DNA therapy a lead in new hearing loss discovery

A new discovery made by specialists at Tel Aviv University could have a significant impact into the field of hearing loss.  Researchers have demonstrated improved cochlear implant functionality in field mice through the use of DNA therapy.

Using DNA as a drug – a technique that’s commonly referred to as gene therapy – in lab mice, the team were able to increase protection levels of the inner ear nerve cells.  Because mice share 80 per cent similar genes to humans, the implication is that a similar technique could be used to treat people suffering from hearing loss, especially the sort that becomes progressively worse with time.

Hearing loss affects hundreds of people around the world, with cases varying widely and people dealing with the affliction differently.

Professor Karen B. Avraham from Tel Aviv University’s Department of Human Molecular Genetics and Biochemistry, said:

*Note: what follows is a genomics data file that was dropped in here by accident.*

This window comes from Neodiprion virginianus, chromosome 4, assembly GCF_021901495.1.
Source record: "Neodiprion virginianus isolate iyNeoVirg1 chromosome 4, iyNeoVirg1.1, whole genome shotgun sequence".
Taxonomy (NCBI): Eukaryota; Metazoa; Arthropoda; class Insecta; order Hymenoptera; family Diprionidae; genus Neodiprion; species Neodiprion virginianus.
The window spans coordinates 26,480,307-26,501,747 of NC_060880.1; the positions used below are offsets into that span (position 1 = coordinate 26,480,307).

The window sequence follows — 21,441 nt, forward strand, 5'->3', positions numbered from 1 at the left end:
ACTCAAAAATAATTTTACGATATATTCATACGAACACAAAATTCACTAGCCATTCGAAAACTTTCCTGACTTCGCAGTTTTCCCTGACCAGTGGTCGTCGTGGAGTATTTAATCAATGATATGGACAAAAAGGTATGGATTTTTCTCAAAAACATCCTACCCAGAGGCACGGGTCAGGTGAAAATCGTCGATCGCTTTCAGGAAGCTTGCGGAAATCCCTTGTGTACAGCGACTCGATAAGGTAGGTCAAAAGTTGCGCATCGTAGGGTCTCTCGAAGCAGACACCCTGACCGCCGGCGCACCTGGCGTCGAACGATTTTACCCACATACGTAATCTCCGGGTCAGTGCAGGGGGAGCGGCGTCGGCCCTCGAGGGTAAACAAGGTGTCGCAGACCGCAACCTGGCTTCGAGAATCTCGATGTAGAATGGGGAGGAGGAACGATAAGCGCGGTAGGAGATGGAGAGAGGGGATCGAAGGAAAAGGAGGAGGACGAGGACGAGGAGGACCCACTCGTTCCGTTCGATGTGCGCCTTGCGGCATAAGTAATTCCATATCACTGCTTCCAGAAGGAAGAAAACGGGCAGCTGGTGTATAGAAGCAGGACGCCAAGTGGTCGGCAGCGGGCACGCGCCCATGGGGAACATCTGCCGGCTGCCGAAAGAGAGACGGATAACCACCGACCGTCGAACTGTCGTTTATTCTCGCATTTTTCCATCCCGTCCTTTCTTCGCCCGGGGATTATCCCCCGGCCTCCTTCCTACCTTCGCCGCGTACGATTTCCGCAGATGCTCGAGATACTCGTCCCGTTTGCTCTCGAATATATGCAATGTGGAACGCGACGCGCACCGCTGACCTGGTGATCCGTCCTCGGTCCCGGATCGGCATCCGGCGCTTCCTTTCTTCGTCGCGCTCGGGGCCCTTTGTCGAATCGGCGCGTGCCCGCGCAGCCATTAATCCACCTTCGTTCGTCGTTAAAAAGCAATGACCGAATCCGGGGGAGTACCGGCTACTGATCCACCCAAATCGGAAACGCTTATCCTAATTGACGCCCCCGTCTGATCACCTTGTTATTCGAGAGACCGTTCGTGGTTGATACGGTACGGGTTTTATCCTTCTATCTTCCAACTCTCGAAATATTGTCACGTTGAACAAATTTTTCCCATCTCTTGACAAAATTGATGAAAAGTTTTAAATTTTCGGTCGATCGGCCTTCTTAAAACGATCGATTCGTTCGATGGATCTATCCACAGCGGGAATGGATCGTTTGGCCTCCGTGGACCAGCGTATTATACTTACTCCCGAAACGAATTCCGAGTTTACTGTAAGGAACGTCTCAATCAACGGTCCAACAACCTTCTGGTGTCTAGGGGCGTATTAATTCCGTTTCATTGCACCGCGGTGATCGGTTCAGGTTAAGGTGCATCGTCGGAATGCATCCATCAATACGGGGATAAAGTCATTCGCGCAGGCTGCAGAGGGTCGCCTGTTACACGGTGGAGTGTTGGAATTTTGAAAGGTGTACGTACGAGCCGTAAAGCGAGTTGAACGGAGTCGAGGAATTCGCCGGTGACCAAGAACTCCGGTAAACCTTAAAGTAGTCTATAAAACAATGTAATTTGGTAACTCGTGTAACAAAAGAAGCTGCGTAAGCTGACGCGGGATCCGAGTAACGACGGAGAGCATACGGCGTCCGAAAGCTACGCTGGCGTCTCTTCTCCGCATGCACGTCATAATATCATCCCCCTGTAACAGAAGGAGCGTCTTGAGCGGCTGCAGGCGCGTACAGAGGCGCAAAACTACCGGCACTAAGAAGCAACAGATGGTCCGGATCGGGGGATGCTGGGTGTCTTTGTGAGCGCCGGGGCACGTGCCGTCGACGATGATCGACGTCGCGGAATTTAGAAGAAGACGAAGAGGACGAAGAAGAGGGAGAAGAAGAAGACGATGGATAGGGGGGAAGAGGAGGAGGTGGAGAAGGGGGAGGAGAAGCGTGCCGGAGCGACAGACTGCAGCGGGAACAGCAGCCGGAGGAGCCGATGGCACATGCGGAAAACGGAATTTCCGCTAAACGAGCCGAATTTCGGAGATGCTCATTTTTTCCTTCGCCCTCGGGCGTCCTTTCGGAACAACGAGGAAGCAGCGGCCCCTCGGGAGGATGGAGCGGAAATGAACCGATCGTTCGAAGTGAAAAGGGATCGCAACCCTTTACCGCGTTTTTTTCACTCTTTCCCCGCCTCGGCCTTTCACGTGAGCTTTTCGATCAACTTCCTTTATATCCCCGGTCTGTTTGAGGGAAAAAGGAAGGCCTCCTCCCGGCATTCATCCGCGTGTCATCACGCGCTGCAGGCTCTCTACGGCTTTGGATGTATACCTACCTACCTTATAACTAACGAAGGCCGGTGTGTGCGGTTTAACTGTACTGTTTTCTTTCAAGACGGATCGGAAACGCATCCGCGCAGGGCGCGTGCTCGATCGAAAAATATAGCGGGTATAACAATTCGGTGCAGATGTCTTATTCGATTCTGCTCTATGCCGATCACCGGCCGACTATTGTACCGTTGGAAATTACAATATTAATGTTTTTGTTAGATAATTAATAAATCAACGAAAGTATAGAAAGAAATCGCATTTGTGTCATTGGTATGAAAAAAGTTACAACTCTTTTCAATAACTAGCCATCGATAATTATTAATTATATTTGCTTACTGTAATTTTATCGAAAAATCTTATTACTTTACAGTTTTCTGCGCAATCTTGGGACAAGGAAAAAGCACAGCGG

"We tried to figure out why the mouse was losing cells that enable it to hear. Why did it lose its hearing? The collaborative work allowed us to provide gene therapy to reverse the loss of nerve cells in the ears of these deaf mice."

Working alongside Yehoash Raphael from the University of Michigan and doctoral student Shaked Shivatzki, Professor Avraham created a mouse population possessing the gene known as connexion 26: the cause of the most prevalent form of hearing loss (30 per cent of American children born deaf have the gene, and mice possessing it have already shown deterioration in the nerves responsible for sending sound signals to the brain).

The researchers discovered that a brain-derived neurotrophic factor (a BDNF) could potentially be used to block the deterioration associated with the gene.  Once this was concluded, the team were able to engineer a virus capable of being tolerated by the body without causing disease, and insert this growth factor into the virus itself.  From there, the researchers were able to surgically inject the virus directly into the ears of the mice.  Results showed that the neurons of the inner ear were ‘blocked’ from degeneration by the process. 

Professor Avraham noted that there was “an almost unanimous interest in finding the genes responsible for hearing loss.”

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